“And you, Draco?” asked Voldemort, stroking the snake’s snout with his want-free hand.  Draco shook his head jerkily.  Now that the woman had woken, he seemed unable to look at her anymore.

“But you would not have taken her classes,” said Voldemort.  “For those of you who do not know, we are joined here tonight by Charity Burbage who, until recently, taught at Hogwarts School of Witchcraft and Wizardry.”

There were small noises of comprehension around the table.  A broad, hunched woman with pointed teeth cackled.

“Yes . . . Professor Burbage taught the children of witches and wizards all about Muggles . . . how they are not so different from us . . .”

One of the Death Eaters spat on the floor.  Charity Burbage revolved to face Snape again.

“Severus . . . please . . . please . . .”

“Silence,” said Voldemort,with another twitch of Malfoy’s wand, and Charity fell silent as if gagged.  “Not content with corrupting and polluting the minds of Wizarding children, last week Professor Burbage wrote an impassioned defense of Mudlboods in the Daily Prophet.  Wizards, she says, must accept these thieves of their knowledge and magic.  The dwindling of the purebloods is, says Professor Burbage,k a most desirable circumstance . . . .l  She would have us all mate with Muggles . . . or, no doubt, werewolves . . . .”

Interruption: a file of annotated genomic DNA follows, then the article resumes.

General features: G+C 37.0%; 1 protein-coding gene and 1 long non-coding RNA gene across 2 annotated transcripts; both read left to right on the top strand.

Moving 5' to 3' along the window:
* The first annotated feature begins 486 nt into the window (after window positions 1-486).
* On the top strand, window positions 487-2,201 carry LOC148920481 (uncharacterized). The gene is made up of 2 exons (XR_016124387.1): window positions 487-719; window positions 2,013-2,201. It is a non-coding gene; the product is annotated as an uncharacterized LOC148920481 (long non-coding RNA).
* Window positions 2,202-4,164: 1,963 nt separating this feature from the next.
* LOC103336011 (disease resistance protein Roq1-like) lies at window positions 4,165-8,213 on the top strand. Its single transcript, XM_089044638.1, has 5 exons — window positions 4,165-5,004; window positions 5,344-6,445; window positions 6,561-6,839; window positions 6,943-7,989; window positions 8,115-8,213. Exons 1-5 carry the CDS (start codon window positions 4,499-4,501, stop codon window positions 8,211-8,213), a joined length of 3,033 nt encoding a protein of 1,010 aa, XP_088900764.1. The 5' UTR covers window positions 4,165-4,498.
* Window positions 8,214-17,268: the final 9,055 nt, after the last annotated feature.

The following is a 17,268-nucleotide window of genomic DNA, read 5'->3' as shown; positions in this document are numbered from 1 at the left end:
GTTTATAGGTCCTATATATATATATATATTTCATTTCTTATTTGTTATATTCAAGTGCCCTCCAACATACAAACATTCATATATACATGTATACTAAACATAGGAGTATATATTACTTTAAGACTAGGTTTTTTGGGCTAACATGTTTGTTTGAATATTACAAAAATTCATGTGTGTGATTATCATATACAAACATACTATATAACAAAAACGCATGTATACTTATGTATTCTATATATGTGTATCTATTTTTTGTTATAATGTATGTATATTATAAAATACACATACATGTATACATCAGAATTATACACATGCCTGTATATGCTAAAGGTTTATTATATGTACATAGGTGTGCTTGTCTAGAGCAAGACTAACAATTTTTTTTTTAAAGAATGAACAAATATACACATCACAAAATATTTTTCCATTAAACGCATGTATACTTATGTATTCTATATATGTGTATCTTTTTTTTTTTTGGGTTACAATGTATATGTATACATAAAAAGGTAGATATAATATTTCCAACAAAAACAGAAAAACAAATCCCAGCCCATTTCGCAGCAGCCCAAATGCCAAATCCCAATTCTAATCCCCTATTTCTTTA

Nobody laughed this time:  There was no mistaking the anger and contempt in Voldemort’s voice.  For the third time, Charity Burbage revolved to face Snape.  Tears were pouring from her eyes into her hair.  Snape looked back at her quite impassive, as she turned slowly away from him again.

“Avada Kedavra.”

The flash of green light illuminated every corner of the room.  Charity fell, with a resounding crash, onto the table below, which trembled and creaked.  Several of the Death Eaters leapt back in their chairs.  Draco fell out of his onto the floor.

“Dinner, Nagini,”said Voldemort softly, and the great snake swayed and slithered from his shoulders onto the polished wood.

-- Harry Potter and the Deathly Hollows, Chapter 1

Wednesday, February 22, 2012

The Protocols of Heartland